It was the way things were done back then, he explained. Performers would call up coffee houses and venues to pass information to other performers. Without the tools that we take for granted today, the performers would leave messages with bartenders to pass along to other artists. For my generation, it sounded like the D.I.Y. punk network of the 80’s, where people took care of one another.

For McGuinn, this folk network provided him with lots of opportunities.

“You can still see some of those television performances of me singing alongside the Chad Mitchell Trio on YouTube!” he advised us, before telling the audience that he was fine with us recording parts of the show that evening, giving us his permission to upload it on to YouTube ourselves. It’s clear that McGuinn understood that it order for his legacy to survive with other generations, he needs to have it preserved in their preferred format.

Before long, Bobby Darin notice McGuinn's talents and decided he would pay him double his current salary just to entertain his interest in the burgeoning folk scene.

Darin’s health always plagued him during his career, and when a turn for the worse kept Bobby off the road, he started a production company in New York’s legendary Brill Building where he gave McGuinn a few radios and told him to write songs like the ones being played on the local top 40 outlets.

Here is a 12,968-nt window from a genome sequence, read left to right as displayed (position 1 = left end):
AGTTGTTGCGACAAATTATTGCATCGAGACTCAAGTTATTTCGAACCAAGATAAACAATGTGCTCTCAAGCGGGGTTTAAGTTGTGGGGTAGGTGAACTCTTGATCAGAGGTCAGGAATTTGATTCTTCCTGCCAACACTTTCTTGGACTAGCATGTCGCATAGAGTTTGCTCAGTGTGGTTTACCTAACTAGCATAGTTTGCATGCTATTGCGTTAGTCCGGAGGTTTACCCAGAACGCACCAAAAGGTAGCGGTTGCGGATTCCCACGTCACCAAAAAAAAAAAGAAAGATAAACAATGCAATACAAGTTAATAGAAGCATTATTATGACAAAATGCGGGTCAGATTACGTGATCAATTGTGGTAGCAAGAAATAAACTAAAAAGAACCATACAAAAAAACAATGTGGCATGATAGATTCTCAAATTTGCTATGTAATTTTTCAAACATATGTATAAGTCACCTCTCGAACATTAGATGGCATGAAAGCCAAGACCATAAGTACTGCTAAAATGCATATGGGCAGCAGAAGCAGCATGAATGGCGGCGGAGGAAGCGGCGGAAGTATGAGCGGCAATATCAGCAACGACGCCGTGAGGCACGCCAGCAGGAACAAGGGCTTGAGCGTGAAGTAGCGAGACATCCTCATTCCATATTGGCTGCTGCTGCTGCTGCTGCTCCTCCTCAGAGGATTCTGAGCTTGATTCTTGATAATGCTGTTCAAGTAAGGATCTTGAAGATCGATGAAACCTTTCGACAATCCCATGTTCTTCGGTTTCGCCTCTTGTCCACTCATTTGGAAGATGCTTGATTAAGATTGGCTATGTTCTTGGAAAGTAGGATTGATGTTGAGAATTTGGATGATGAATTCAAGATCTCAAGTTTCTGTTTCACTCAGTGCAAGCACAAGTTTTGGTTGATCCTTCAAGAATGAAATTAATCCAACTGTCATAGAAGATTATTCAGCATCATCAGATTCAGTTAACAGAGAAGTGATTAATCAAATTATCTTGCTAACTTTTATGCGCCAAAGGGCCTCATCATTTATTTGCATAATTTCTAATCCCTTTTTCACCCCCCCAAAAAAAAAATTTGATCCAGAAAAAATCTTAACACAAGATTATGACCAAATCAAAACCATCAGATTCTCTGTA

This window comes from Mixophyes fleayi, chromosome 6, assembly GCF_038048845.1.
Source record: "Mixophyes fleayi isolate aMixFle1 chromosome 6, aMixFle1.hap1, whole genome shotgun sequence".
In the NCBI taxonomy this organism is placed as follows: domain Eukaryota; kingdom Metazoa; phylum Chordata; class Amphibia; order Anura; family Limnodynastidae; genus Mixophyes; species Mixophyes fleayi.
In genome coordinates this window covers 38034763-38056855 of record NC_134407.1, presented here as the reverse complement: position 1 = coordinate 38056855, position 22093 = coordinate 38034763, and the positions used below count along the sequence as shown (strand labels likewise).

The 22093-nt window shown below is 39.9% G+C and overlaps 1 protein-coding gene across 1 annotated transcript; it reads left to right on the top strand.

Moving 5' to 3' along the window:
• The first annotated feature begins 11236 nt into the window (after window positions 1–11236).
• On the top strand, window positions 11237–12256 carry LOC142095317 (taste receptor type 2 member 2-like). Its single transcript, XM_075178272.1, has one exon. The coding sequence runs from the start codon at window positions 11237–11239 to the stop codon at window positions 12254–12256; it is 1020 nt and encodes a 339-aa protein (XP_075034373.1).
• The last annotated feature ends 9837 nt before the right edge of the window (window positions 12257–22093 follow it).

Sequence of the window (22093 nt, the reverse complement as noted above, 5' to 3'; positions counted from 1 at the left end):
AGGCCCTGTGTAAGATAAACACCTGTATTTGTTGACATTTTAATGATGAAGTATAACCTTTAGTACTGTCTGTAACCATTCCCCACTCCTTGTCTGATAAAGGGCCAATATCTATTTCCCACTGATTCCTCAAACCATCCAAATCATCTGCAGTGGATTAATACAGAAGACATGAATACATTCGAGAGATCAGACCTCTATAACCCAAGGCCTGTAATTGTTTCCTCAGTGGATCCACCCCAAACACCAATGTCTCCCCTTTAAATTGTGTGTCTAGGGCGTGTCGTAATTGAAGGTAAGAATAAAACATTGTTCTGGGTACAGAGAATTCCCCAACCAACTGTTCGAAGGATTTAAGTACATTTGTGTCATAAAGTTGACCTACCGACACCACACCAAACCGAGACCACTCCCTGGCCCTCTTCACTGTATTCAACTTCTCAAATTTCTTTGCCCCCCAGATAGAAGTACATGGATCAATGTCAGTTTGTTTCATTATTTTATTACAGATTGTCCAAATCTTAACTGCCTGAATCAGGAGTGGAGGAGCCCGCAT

On one day in particular, McGuinn heard “I Want To Hold Your Hand” for the first time, and the idea of applying that Merseybeat rhythm to traditional folk songs became the blueprint for what is his most notorious role, the frontman for The Byrds.

Playing folk songs like the Beatles didn’t win him many accolades in the beginning, but it did grab the attention of Gene Clark. The duo then caught the attention of “a chubby kid” by the name of David Crosby who asked to join the band.

“But David,” McGuinn offered, “we aren’t a band yet.”

With the addition of Chris Hillman and Michael Clarke (who got the job as drummer because of his resemblance to Brian Jones; he’d never played drums before) the Byrds auditioned for an A&R guy who was far from impressed.